In the past, we have seen a number of ridiculous arguments against municipal broadband.
- Cox Communications tried to tell residents of Tempe, AZ, that having municipal broadband would put local residents at risk of injury! How? They never explained that part.
- Cox Communications told residents in Louisiana that municipal broadband was a terrible idea because then the government would restrict which days you could watch TV and use the internet!
- Mediacom told residents of Emmetsburg, Iowa, that municipal broadband wasn’t necessary because Mediacom already offered 1 Gbps speeds. Except, Mediacom didn’t even offer anything close to 1 Gbps in Emmetsburg. Opps.
- Frontier has told a number of different cities that having municipal broadband is a terrible idea because the government is not someone to take money from! Except, Frontier takes billions from the federal and states government every year.
- Comcast told residents in Illinois that having a municipal broadband network would allow for tax money to be used to provide porn to local residents.
But recently, I saw a brand new reason to oppose municipal broadband.
In Tennessee, a number of state and local officials are trying to pass legislation that would expand broadband access across the state. Bill HB1303 would allow public utilities to provide Internet service outside their local city footprint. When some state officials expressed reluctance at this bill, Rep. Art Swann came up with a new bill, HB2408, which would allow the same thing except for just “underserved” cities. Meaning, if a city has a number of different providers currently serving the city, municipal broadband would not be allowed. Makes sense.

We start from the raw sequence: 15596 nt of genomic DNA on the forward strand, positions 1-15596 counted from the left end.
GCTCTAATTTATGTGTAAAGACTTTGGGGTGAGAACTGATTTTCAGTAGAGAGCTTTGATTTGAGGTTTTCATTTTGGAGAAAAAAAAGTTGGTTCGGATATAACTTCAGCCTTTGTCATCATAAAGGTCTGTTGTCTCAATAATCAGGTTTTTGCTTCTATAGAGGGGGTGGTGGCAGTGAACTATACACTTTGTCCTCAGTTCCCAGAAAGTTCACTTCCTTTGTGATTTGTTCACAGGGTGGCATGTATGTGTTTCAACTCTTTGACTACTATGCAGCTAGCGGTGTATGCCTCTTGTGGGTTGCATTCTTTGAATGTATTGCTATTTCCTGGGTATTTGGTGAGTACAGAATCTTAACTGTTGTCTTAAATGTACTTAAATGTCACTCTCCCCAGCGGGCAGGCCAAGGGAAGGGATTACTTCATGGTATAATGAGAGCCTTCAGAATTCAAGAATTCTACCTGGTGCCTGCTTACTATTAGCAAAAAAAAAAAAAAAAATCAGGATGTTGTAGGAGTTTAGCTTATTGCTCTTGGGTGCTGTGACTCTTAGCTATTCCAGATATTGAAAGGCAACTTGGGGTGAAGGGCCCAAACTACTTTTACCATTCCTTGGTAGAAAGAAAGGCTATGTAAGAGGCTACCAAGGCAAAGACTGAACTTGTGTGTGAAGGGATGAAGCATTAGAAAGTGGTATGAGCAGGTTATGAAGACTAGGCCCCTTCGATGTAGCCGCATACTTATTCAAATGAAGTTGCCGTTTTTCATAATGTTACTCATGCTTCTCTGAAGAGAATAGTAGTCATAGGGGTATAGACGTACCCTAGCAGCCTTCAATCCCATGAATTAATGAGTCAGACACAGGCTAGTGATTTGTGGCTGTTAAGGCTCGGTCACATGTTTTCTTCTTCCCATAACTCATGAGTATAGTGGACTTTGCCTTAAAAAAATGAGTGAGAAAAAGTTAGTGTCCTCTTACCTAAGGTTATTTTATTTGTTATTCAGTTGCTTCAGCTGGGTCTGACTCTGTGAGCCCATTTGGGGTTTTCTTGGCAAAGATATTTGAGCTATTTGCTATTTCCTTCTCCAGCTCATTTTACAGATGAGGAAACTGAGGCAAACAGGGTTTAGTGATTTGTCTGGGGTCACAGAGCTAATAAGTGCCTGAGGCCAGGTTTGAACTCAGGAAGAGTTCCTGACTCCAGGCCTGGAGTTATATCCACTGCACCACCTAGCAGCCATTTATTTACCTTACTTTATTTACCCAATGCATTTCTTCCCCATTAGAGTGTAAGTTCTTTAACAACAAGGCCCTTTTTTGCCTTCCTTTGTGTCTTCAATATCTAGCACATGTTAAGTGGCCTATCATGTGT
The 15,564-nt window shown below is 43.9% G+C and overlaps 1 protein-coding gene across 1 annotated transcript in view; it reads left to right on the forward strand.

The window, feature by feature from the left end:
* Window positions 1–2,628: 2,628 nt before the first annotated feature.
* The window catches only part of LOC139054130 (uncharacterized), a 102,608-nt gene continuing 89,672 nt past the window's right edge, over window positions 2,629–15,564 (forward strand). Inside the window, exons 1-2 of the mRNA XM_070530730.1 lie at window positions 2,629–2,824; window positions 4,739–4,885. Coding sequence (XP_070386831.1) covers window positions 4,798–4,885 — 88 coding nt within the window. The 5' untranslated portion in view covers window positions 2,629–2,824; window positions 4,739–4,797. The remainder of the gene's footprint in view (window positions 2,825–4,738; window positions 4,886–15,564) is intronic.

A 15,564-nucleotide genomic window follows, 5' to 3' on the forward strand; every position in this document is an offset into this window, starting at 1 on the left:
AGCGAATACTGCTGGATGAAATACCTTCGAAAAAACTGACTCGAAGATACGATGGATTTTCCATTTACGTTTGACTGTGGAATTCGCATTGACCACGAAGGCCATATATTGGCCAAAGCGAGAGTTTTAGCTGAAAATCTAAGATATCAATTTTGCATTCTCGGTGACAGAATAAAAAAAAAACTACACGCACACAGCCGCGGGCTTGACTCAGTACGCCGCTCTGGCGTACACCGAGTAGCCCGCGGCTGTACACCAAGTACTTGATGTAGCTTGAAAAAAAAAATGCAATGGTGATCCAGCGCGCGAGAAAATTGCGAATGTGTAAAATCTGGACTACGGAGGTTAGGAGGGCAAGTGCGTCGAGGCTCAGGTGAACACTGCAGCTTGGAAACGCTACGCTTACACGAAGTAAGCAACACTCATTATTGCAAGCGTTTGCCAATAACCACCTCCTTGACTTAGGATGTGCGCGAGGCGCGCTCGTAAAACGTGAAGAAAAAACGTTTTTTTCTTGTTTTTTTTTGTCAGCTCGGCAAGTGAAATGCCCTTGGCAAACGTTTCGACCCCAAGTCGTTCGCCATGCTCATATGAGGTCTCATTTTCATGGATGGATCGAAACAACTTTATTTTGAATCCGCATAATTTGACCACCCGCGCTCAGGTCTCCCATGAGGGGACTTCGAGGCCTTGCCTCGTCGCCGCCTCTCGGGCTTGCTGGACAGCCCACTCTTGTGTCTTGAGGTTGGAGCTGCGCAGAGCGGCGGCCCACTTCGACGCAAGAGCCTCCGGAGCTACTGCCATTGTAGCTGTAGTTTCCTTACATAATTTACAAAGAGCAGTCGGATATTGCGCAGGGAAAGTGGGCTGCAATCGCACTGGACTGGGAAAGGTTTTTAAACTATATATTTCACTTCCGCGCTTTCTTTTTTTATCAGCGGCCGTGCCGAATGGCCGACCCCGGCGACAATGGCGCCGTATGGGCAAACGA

But one State Representative, Republican Glen Casada, continues to publicly blast the latest bill, HB2408. He believes that HB2408 would put “taxpayers on the hook” and would be a “losing venture” since it would force cities to raise taxes.
Only one problem…..
Even with (HB2408), Republican state Rep. Glen Casada remains somewhat opposed, though he hadn’t read the amendment when asked. – Memphis Daily News
Reading is over-rated anyway.